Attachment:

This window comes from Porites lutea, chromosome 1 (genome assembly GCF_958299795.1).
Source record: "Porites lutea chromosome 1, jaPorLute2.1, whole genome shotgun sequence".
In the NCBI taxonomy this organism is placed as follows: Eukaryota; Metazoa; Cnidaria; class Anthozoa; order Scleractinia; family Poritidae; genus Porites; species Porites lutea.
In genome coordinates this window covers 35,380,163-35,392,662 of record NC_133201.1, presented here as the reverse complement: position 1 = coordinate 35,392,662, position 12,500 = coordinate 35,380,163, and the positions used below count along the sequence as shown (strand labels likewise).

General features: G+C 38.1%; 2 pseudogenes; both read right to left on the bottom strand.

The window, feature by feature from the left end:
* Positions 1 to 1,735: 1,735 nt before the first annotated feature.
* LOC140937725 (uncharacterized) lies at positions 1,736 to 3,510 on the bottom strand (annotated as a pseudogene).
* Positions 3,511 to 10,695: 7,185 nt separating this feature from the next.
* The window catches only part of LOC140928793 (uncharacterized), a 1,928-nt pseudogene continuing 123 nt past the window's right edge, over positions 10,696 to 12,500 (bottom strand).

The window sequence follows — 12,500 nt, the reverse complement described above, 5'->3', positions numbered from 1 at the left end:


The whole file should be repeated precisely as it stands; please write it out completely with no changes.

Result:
This window comes from Porites lutea, chromosome 1 (genome assembly GCF_958299795.1).
Source record: "Porites lutea chromosome 1, jaPorLute2.1, whole genome shotgun sequence".
In the NCBI taxonomy this organism is placed as follows: Eukaryota; Metazoa; Cnidaria; class Anthozoa; order Scleractinia; family Poritidae; genus Porites; species Porites lutea.
In genome coordinates this window covers 35,380,163-35,392,662 of record NC_133201.1, presented here as the reverse complement: position 1 = coordinate 35,392,662, position 12,500 = coordinate 35,380,163, and the positions used below count along the sequence as shown (strand labels likewise).

General features: G+C 38.1%; 2 pseudogenes; both read right to left on the bottom strand.

The window, feature by feature from the left end:
* Positions 1 to 1,735: 1,735 nt before the first annotated feature.
* LOC140937725 (uncharacterized) lies at positions 1,736 to 3,510 on the bottom strand (annotated as a pseudogene).
* Positions 3,511 to 10,695: 7,185 nt separating this feature from the next.
* The window catches only part of LOC140928793 (uncharacterized), a 1,928-nt pseudogene continuing 123 nt past the window's right edge, over positions 10,696 to 12,500 (bottom strand).

The window sequence follows — 12,500 nt, the reverse complement described above, 5'->3', positions numbered from 1 at the left end: